Visiting Greece? This moodboard is a synthesis of statement key- pieces to pack with; sourcing inspiration from the maritime scenes depicted on Minoan frescoes and pottery in Crete.
Inspired by frescoes of Maritimum pancratium – the Sand Lily – defines hand embroidered luxury swimwear. SHOP MARITIMUM HAND- EMBROIDERED LUXURY SWIMWEAR
The big blue of the Aegean Sea and its aquatic world, not only was explored by the Minoans, but also consisted part of their every day life, while crossing the Mediterranean.
‘There’s a place
in the middle of the wine-dark sea called Crete,
a lovely, fruitful land surrounded by the sea.
Many men live there, more than one can count,
in ninety cities. The dialects they speak
are all mixed up… Their cities
include great Cnossos, where king Minos reigned’
The Odyssey, Book 19, Homer
An octopus theme jar from the Knossos Palace in Crete. The octopus motif originated around 1500 BC and by the Minoan period the so-called ‘marine style’ of decorating pottery had become even more prevalent and diverse. Some ceramics were covered with fish, octopuses, dolphins, and crabs.
During 2600 to 1600 BC, Crete was the center of an extensive trading network across the Mediterranean exporting timber, foodstuffs, cloth, and, most likely, olive oil, as well as finely crafted luxury goods.
Cut- out patterns of olive leafs on sandals reminiscent the values olive tree represent for Minoans. SHOP KALLINIKI CUT- OUT LEATHER SANDALS
In exchange, the Minoans imported tin from Asia Minor, copper from the Cyclades , gold, silver, emery, fine stones, ivory from Cyprus. As Minoan culture flourished and trade radiated across the Aegean, communities on the islands of the Cyclades and the Dodecanese were radically changed through contact with Crete.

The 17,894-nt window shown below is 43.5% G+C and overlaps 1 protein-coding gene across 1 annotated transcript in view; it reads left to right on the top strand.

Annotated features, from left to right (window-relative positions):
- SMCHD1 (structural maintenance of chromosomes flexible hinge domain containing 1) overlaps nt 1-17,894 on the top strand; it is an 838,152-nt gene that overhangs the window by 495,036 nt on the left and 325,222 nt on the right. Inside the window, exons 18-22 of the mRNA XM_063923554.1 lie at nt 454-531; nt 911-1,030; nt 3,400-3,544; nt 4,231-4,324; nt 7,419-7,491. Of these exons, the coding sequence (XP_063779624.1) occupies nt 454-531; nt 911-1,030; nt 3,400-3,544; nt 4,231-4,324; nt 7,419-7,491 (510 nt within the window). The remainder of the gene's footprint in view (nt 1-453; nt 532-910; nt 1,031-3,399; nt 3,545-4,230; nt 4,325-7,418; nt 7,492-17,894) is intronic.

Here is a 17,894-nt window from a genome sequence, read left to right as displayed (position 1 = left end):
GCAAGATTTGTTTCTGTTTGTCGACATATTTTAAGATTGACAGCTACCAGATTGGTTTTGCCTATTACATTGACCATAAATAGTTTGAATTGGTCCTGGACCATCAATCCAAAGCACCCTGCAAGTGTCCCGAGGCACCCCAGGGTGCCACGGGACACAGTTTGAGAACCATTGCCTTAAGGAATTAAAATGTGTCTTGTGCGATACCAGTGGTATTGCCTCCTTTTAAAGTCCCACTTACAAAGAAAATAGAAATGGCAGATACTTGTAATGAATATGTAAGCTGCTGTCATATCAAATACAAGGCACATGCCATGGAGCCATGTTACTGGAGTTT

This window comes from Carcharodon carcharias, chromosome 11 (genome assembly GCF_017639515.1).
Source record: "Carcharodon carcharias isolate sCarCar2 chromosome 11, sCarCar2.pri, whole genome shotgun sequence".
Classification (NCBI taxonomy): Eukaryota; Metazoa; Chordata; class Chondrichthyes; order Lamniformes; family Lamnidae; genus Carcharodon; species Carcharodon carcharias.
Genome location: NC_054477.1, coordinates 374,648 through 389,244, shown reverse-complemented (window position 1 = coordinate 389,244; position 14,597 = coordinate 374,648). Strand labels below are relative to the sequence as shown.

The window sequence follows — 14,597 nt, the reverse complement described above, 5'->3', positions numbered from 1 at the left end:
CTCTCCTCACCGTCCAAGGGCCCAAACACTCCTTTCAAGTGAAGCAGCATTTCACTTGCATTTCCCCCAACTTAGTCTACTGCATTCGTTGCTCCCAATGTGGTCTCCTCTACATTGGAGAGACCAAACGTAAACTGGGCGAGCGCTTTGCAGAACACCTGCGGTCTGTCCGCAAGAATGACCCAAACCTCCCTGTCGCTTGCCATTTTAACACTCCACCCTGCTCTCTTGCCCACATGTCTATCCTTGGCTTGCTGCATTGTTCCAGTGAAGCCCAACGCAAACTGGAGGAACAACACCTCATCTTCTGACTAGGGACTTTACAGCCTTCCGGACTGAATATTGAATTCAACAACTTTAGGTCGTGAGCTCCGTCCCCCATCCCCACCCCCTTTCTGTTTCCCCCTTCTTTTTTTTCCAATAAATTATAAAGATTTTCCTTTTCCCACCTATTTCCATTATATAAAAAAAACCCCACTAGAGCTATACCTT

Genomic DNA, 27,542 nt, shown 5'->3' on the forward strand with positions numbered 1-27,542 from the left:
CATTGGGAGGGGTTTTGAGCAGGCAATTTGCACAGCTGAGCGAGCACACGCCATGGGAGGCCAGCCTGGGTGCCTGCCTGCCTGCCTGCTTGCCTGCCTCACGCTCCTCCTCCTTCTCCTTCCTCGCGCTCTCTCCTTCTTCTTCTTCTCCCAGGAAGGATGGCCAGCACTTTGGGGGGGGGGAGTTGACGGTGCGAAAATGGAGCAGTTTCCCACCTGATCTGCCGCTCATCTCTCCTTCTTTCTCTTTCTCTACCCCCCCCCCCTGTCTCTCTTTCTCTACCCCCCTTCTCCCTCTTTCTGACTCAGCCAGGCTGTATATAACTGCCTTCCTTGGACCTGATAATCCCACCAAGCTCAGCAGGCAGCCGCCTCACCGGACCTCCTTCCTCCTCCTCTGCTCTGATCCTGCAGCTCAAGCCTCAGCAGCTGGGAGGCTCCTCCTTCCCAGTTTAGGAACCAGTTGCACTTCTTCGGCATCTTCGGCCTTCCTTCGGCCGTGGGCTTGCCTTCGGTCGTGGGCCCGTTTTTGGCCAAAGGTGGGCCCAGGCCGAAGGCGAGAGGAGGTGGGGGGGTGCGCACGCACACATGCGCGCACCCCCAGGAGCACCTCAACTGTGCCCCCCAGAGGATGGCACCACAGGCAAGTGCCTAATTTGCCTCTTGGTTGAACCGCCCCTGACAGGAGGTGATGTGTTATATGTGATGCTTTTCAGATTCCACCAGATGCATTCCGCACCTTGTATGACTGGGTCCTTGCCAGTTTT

Akrotiri frescoes, on the island of Thera (modern day Santorini) depict fishermen, dolphins, trading fleet, proving the close relationship with Minoans and their influence.
The Flotilla Fresco from the West House in Akrotiri, Thera c-1,500 BC Depicted a fleet procession with dolphins among ships.
Minoan civilization would decline around 1100 BC, years after the devastating volcanic eruption of Thera (modern-day Santorini) that buried Akrotiri and other cities along Minoan trade routes, which hurt Crete economically. Maritime supremacy existed no more; Crete, with its fleet destroyed by a gigantic Tsunami, was vulnerable to looting from the Mycenaeans. Stories of the Minoan decline are believed to have morphed into the legend of Atlantis as described by the Greek philosopher Plato circa 360 B.C.
Crete’s command of the seas would allow its vibrant culture, stunning art and architecture to deeply influence upcoming Mycenaean civilization that would put the cornerstone for ancient Greek civilization.